Difference between revisions of "Difficult Teaching Situations"

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(New page:  <br>Brainstorming of some challenging teaching situations. #students who have different levels of knowledge in interdisciplinary courses #making an informationally dense or complex...)
 
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&nbsp;<br>Brainstorming of some challenging teaching situations.  
 
&nbsp;<br>Brainstorming of some challenging teaching situations.  
  
#students who have different levels of knowledge in interdisciplinary courses
+
#students who have different levels of knowledge in interdisciplinary courses  
#making an informationally dense or complex session engaging
+
#making an informationally dense or complex session engaging  
#not having enough visual examples for the topic
+
#not having enough visual examples for the topic  
#unresponsive classroom
+
#'''unresponsive classroom'''
#students doing poorly on exams (consistently)
+
#students doing poorly on exams (consistently)  
#students asking you to increase their grade (probation)
+
#'''students asking you to increase their grade (probation)'''
#offensive views in class (racism, sexism)
+
#offensive views in class (racism, sexism)  
#having students in class who are at very different places in their undergraduate careers (different levels of sophistication in their abilyt to assimilate the information. Intellectual and social maturity)
+
#'''having students in class who are at very different places in their undergraduate careers (different levels of sophistication in their abilyt to assimilate the information. Intellectual and social maturity)'''
#interacting with large classes
+
#'''interacting with large classes'''
#students with unmoving opinions who bog down class time
+
#'''students with unmoving opinions who bog down class time'''
#having students with different knowledge backgrounds (disciplinary backgrounds)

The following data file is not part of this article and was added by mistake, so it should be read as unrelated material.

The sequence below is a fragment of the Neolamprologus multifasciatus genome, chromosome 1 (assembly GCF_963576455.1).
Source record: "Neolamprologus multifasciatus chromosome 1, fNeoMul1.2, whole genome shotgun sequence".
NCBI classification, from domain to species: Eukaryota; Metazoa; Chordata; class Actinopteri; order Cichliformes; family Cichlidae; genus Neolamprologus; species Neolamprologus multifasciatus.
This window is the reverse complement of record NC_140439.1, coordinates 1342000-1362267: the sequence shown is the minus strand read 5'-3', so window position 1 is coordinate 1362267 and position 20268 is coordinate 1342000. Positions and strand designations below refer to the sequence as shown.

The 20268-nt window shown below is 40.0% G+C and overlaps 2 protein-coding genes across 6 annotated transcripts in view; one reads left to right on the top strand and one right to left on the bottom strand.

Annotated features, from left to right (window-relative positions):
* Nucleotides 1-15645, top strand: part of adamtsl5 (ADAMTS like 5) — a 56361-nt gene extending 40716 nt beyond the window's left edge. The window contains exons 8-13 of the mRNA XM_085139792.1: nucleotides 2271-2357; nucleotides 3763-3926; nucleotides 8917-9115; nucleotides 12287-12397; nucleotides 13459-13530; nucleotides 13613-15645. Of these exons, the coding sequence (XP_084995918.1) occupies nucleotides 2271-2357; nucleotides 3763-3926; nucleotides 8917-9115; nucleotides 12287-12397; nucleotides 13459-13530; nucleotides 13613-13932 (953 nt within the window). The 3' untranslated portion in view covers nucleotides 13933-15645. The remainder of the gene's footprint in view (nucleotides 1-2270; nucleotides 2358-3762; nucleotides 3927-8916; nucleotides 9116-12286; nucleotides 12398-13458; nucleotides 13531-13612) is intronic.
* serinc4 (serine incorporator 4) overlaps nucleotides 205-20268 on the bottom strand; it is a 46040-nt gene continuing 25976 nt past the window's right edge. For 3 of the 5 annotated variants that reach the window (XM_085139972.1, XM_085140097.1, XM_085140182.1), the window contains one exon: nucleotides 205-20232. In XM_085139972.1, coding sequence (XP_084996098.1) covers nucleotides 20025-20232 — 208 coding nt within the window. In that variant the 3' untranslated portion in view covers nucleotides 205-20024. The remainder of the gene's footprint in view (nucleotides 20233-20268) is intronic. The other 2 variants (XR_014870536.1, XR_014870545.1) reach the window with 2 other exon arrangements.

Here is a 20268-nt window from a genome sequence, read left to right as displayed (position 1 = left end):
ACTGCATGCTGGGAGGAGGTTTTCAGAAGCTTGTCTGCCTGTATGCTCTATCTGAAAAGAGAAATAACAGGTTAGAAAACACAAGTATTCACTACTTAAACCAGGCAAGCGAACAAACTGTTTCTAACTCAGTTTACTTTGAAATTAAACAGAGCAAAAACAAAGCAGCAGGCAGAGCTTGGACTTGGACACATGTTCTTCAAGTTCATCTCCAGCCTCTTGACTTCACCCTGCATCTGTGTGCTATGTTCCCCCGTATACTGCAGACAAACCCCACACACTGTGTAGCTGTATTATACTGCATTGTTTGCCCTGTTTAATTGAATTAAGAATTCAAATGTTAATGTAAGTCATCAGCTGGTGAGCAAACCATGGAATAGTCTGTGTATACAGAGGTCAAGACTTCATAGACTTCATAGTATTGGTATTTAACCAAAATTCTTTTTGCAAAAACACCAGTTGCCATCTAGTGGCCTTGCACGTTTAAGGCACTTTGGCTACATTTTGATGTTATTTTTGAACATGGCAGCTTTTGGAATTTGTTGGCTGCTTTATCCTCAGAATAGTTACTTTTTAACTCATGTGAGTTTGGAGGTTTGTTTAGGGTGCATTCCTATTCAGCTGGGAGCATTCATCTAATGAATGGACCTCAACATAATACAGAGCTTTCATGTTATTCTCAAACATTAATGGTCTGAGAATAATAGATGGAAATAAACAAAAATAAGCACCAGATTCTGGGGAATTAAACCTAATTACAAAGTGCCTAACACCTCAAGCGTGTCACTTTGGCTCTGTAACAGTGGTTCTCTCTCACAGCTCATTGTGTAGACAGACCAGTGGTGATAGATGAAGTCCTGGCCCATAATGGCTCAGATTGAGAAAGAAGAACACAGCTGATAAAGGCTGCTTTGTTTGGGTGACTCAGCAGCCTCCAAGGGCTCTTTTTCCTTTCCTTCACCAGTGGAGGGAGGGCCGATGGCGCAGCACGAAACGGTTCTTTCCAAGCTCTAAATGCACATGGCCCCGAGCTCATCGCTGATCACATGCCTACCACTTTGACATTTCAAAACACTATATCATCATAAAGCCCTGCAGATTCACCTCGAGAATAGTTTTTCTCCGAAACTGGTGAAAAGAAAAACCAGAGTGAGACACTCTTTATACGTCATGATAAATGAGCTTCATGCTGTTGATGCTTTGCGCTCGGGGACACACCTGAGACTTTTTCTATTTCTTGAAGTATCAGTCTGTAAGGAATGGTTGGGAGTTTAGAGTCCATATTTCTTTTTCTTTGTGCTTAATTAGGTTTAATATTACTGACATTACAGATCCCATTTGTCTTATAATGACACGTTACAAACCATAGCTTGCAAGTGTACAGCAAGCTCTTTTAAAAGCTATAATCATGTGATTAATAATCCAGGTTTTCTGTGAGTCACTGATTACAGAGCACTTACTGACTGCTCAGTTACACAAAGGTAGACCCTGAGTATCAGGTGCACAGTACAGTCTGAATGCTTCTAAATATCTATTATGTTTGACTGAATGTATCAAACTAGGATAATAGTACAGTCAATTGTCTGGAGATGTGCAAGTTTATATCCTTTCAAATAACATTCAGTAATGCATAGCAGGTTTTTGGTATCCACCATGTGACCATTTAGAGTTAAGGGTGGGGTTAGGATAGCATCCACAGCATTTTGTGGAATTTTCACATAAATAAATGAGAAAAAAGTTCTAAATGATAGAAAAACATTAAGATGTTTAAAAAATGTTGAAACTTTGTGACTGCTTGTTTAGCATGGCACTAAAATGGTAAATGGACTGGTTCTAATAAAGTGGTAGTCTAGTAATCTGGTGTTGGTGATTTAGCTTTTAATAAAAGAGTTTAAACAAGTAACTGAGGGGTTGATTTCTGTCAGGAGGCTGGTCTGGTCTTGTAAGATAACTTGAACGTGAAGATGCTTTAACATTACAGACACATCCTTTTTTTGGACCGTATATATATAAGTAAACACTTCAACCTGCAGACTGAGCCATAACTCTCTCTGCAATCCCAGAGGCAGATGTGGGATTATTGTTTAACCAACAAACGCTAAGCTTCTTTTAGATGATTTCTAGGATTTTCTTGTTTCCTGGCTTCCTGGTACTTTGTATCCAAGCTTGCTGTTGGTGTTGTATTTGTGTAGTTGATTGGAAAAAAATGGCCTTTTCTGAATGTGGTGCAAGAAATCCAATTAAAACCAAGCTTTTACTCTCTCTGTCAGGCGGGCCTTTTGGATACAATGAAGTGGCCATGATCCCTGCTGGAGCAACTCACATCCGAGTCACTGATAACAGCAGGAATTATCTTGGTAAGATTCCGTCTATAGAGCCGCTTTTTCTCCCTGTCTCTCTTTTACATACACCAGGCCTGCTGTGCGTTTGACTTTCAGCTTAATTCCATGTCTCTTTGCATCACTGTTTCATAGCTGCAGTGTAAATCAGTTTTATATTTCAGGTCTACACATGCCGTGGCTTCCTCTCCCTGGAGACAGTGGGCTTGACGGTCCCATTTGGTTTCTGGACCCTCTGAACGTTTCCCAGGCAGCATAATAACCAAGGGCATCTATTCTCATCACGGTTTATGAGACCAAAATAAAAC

+
#having students with different knowledge backgrounds (disciplinary backgrounds)  
#students who have a lot of difficulty expressing themselves in writing
+
#students who have a lot of difficulty expressing themselves in writing  
#as a lecturer, being caught unprepared
+
#'''as a lecturer, being caught unprepared'''
#students who try and undermine you in class
+
#'''students who try and undermine you in class'''
#students being offended by the course content
+
#students being offended by the course content  
#students who have difficulty expressing themselves verbally
+
#students who have difficulty expressing themselves verbally  
 
#distractions (inside and outside the classroom). Cellphones, playgrounds, Blackberries
 
#distractions (inside and outside the classroom). Cellphones, playgrounds, Blackberries
 +
 +
 +
 +
Annnnnnd, solutions!&nbsp;
 +
 +
#4: Unresponsive students
 +
 +
*intimidations (check the laws)
 +
*change locations, rearrange classroom
 +
*change style of questions (more leading, for example)
 +
*use multiple style of teaching
 +
*"this might be on the exam"
 +
*incentives (such as candy) or extra points (participation grades)
 +
*ask questions of students in smaller groups (they respond a s group)
 +
*use technology (like clicker or showing multimedia, and then ask questinos about the film - for example)
 +
*asking questinos that are related to the real world (so it's not jsut about theory - connect it with life)
 +
*ask students to come with a response (to art, example) which brings guidelines to the classroom discussion
 +
*re: marking. Encourage them to talk by promising the participation marks.&nbsp;
 +
*
 +
 +
#6: students who argue for more grades
 +
 +
*remind studetns that review of grades can go up or down
 +
*engage the student in explaining why THEY should have a different grade
 +
*preventative: compare notes with other TAs (for consistency)
 +
*take a second look
 +
*don't be intimitated by students
 +
*allowing students to choose the weighting of the different assignments or do extra work
 +
 +
 +
 +
#8: dealing with range of abilities and experience<br>
 +
 +
*establishing expectations for assignments at the beginning
 +
*assess the level of diversity in the beginning (quiz)
 +
*get students to develop own contract on grading
 +
*diveristy of assignments to test different skills and abilities
 +
*re: super students. Don't use them as the base standard to skew everyone else group.&nbsp;
 +
*
 +
 +
#9: Students to stick to options
 +
 +
*don't enage with arguement
 +
*offer to talk to them after class
 +
*know where to go if harrassment
 +
*in syllabus: describe what effective argument is.&nbsp;
 +
 +
 +
 +
#10: engage large classes
 +
 +
*clickers
 +
*using groups (of two or four)
 +
*ask students to write down a question about the lecture